NEWBURYPORT — The Newburyport Redevelopment Authority voted unanimously Tuesday night to remove 125 parking spaces from the central waterfront in September, a move intended to encourage drivers to park in the new parking garage.

The parking spaces would be removed from the Redevelopment Authority’s East and West lots on Sept. 16, with preliminary work from the Department of Public Services beginning a week earlier.

When issuing the permit to build the new Titcomb Street parking garage, the Planning Board included a condition that the city must remove at least 100 parking spaces from the central waterfront to make room for an expanded waterfront park, which has long been in the works and is one of the main results expected from the Redevelopment Authority's impending dissolution.

Planning Director Andy Port emphasized on Tuesday that the spaces must be removed in time for a mid-September traffic study that will gauge the parking garage's impact on the flow of vehicles through Market Square. He said officials predict it will ease traffic, which is often extremely dense on busy summer days.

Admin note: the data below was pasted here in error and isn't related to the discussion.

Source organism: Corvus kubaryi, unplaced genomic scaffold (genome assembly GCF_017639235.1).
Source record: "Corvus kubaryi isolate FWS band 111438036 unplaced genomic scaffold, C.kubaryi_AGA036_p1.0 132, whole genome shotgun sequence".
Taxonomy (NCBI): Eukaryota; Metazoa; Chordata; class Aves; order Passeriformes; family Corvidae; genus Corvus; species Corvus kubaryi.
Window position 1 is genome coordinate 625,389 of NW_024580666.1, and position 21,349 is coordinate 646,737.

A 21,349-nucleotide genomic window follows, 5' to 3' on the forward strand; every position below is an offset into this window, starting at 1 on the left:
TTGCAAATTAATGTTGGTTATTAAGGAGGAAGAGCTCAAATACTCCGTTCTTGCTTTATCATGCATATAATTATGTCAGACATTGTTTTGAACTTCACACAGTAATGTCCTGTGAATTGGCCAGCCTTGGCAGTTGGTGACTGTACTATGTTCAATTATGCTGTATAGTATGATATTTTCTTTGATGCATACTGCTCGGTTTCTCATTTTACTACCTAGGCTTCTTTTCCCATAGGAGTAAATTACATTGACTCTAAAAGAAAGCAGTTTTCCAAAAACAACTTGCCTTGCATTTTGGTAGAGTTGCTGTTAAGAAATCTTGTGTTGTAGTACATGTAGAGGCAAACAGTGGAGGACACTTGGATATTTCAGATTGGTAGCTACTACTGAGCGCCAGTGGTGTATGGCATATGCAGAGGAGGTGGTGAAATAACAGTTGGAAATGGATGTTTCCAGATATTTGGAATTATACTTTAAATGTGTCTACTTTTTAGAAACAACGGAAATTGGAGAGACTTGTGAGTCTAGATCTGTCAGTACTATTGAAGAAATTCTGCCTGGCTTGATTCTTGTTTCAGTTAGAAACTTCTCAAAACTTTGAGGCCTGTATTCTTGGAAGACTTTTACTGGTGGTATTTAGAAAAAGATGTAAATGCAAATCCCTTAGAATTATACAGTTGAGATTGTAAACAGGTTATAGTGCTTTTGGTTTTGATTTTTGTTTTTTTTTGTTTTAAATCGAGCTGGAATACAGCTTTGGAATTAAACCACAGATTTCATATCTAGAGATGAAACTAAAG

The Redevelopment Authority displayed a tentative plan for the expanded waterfront park at the meeting Tuesday. Mayor Donna Holaday said removal of the spaces is also meant to show residents  "the park is coming after decades" of planning.

When asked by authority Chair Andrew Sidford when work on the expanded park would start, Holaday said it would begin "as soon as the NRA is dissolved," at which point the city would "immediately put out a (request for proposals) for someone to design the park." 

Some residents expressed concern about removing the spaces and suggested temporary closures while the parking study is being done.

"I'm not ready to see the parking spaces taken away until there's a full plan for the park," said resident Peter Fitzsimmons, recommending that the city only close the lots on upcoming weekends.

Matt Coogan, the mayor's chief of staff, said removing the spaces is necessary to get residents and visitors used to the idea of using the parking garage.

"The sooner this change happens, the sooner people will adjust their daily life," Coogan said. "By eliminating the spaces now, it will give people time to adjust and it does happen very quickly."

Holaday added that the city will create an “interim park” in the area, where tables, chairs and games would soon be placed while awaiting the approval process for expansion.

Staff writer Jack Shea covers Newbury­port City Hall. He can be reached via email at jshea@newburyportnews.com or by phone at 978-961-3154. Follow him on Twitter @iamjackshea.

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